Friday 7 June 2013

The Perfect American - ENO @ The Coliseum

For many children, Disney is their first experience of cinema.  Prepare to be disillusioned.

Just as Disney experimented with classical music in Fantasia, The Perfect American is an opera experimenting with Disney.  Adapted from Peter Stephan Jungk’s fictional novel of the same name, this opera (with libretto from Rudy Wurlitzer and music from Philip Glass) seeks to uncover the real man behind the cartoon façade.  “Every artist has a dark side”, explains director Phelim McDermott in the programme, with his production painting a darker picture of our childhood hero in a Lynchian metaphor for the American dream.  Disney, on his deathbed, desperately seeks immortality: “At least Mickey and Donald are immortal”, he laments.  The production takes place as an extended nightmare: skeletal rabbits hop across the stage with larger than life animalistic choreography; white gloved hands suggest the pull of encroaching death; clever use of animations and projections depict cartoon characters tormenting the protagonist’s mind; and all accompanied by the constant ghostly flicker of film.  With the corporation prohibiting use of actual imagery, the cartoon visuals are merely an insinuation.  This is not the Disney you know and love.

The central conceit of The Perfect American questions the true meaning of being an artist, when cartoons are such a collaborative medium.  Disney is depicted as a megalomaniac perfectionist who takes sole credit for the work of his disgruntled workers.  His nemesis (as such) is Dantine, a former employee who balks “All you are is a moderately successful CEO”.  This is offset by a production that seeks to idolise and eulogise Disney in overblown, indeed operatic, fashion.  The opening image is that of Disney being raised on his deathbed that’s startlingly similar to Jesus on a crucifix; later he claims “I’ll become a Messiah”.  The chorus, meanwhile, swings from singing “Disney is a magician” in a manner similar to the animated films of old (Sleeping Beauty in particular), to absurdly singing “quack quack” and “choo choo” alongside the projected animations.  At the centre of the opera is a scene in which Disney has a conversation with a wonderfully choreographed broken animatronic of Abraham Lincoln.  Not only is this the most melodramatic scene of the piece (the parallels to Don Giovanni are obvious), but the comparison to Lincoln borders on ludicrous – can a cartoonist really be compared to an American president who freed the slaves?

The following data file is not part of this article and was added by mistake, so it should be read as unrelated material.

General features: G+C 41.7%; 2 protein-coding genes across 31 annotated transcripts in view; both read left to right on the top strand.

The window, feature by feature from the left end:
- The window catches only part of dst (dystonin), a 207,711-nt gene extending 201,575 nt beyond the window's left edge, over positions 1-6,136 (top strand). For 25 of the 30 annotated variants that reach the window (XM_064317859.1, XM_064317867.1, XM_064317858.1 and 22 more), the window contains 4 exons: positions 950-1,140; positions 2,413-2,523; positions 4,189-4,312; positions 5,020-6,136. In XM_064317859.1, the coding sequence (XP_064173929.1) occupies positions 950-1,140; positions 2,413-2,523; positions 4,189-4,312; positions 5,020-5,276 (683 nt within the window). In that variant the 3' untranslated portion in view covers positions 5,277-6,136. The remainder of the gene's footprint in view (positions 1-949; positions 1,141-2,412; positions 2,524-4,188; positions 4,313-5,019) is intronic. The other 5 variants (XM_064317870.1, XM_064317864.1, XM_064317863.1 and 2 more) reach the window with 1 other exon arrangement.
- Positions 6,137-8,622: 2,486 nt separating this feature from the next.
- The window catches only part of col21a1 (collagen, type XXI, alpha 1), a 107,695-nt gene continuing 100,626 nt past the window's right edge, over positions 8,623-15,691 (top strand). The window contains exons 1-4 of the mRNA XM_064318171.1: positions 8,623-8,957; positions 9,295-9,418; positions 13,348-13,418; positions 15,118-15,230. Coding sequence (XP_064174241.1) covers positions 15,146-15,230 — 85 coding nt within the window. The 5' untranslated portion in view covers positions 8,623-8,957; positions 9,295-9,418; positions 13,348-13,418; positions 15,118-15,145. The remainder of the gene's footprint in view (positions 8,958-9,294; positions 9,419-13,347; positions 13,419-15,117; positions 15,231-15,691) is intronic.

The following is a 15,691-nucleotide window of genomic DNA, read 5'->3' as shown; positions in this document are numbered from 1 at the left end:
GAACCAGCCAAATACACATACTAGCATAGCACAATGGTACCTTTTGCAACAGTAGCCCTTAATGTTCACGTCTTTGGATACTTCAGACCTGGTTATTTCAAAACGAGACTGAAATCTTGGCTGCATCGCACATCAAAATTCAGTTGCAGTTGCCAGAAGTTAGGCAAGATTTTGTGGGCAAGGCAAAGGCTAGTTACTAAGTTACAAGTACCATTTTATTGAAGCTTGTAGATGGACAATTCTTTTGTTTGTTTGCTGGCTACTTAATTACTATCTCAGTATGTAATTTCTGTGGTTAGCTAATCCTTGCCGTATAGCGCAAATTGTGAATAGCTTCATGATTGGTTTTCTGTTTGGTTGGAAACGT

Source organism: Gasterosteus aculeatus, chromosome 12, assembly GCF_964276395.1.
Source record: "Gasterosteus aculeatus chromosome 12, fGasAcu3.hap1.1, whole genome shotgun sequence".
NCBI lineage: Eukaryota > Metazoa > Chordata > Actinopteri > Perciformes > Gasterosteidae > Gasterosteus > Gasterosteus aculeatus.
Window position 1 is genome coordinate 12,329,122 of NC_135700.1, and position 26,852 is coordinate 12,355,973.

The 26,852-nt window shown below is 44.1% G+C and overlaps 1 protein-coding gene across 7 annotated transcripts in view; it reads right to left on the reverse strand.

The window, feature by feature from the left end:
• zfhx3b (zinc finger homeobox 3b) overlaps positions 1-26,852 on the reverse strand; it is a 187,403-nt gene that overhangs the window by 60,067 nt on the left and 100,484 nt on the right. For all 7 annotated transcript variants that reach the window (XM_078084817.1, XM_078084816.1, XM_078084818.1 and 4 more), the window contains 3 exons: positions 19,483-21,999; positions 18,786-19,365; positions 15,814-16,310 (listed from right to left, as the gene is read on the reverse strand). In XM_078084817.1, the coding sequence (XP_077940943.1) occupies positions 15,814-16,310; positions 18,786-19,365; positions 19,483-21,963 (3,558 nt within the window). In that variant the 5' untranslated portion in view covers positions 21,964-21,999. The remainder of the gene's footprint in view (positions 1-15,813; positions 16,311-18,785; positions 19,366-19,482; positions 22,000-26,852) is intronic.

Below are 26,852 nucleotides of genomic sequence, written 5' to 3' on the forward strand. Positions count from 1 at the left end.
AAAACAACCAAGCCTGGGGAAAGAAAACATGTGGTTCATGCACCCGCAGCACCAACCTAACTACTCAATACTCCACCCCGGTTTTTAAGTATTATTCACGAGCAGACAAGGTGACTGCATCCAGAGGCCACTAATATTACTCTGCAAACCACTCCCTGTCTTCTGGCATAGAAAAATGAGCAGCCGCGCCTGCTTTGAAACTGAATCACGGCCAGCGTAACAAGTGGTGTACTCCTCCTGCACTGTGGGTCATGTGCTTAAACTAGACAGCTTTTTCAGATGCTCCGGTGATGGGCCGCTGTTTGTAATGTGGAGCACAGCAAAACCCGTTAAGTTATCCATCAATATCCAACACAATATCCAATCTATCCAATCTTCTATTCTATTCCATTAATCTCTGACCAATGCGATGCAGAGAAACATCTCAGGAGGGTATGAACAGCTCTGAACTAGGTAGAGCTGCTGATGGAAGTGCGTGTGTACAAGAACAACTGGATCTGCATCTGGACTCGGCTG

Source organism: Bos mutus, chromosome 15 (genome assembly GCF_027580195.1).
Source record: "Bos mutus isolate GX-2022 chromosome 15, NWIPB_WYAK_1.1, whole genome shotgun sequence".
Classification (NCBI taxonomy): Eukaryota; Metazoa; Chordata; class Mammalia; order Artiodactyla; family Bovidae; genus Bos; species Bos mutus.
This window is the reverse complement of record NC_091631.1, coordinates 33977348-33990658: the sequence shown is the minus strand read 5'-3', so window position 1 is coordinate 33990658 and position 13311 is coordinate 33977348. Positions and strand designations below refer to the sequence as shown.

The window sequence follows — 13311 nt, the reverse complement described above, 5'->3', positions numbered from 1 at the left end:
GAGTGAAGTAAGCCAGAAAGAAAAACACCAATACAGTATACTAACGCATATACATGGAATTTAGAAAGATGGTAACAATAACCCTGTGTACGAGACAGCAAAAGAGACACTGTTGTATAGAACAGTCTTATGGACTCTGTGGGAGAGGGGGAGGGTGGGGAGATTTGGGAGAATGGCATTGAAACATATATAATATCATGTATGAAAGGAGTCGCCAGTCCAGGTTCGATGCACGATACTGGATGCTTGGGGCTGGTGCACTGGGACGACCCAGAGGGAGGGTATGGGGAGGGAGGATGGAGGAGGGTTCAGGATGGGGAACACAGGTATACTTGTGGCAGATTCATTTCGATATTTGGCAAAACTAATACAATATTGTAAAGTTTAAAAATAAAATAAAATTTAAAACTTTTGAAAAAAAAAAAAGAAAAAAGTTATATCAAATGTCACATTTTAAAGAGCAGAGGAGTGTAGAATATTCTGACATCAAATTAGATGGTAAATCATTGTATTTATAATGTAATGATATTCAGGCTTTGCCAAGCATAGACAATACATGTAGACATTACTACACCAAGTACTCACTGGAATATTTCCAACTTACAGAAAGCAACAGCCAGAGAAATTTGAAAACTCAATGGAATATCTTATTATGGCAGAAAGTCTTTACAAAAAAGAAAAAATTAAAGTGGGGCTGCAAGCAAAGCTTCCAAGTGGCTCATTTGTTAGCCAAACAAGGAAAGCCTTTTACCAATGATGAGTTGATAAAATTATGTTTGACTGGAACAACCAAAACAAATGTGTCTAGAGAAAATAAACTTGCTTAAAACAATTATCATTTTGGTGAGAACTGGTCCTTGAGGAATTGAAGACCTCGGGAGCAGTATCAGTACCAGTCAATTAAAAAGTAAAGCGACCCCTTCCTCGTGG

The main issue with The Perfect American is its distinct lack of drama – both in the narrative and the music.  This is a character piece in which the only compelling character is Disney himself, in an animated performance from Christopher Purves whose beautiful baritone shines through in the rare moments of lyricsm.  Only a cartoonish and eccentric depiction of Andy Warhol (John Easterlin) provides light-relief.  It’s fitting that the action moves in slow-motion alongside Glass’s minimalist score – sometimes literally.  Gareth Jones’s conducting is unable to prevent the score from flatlining, with little dynamic range or energy.  Word-setting is clunky and lyricism is almost non-existent, whilst the orchestration lacks colourful excitement – a crime considering the term ‘mickey-mousing’ derives from the use of music in Disney’s cartoons.  It’s clear that Glass’s musical style does not lend itself to dramatic composition.

Rather than questioning the artistry of Disney, the real question is whether he deserves to have an opera written about him at all.  We see little of his Disneyland empire and the extent of his drawing is three circles on a page (Mickey Mouse if you were wondering).  The title may be ironic, but what exactly made Disney such a great man?  The Perfect American does not provide a convincing argument.  People the world over love him for his work, not for his personal life.  Sadly this production contains none of the magical sparkle or storytelling he is reknowned for.


Watch: The Perfect American runs until 28th June.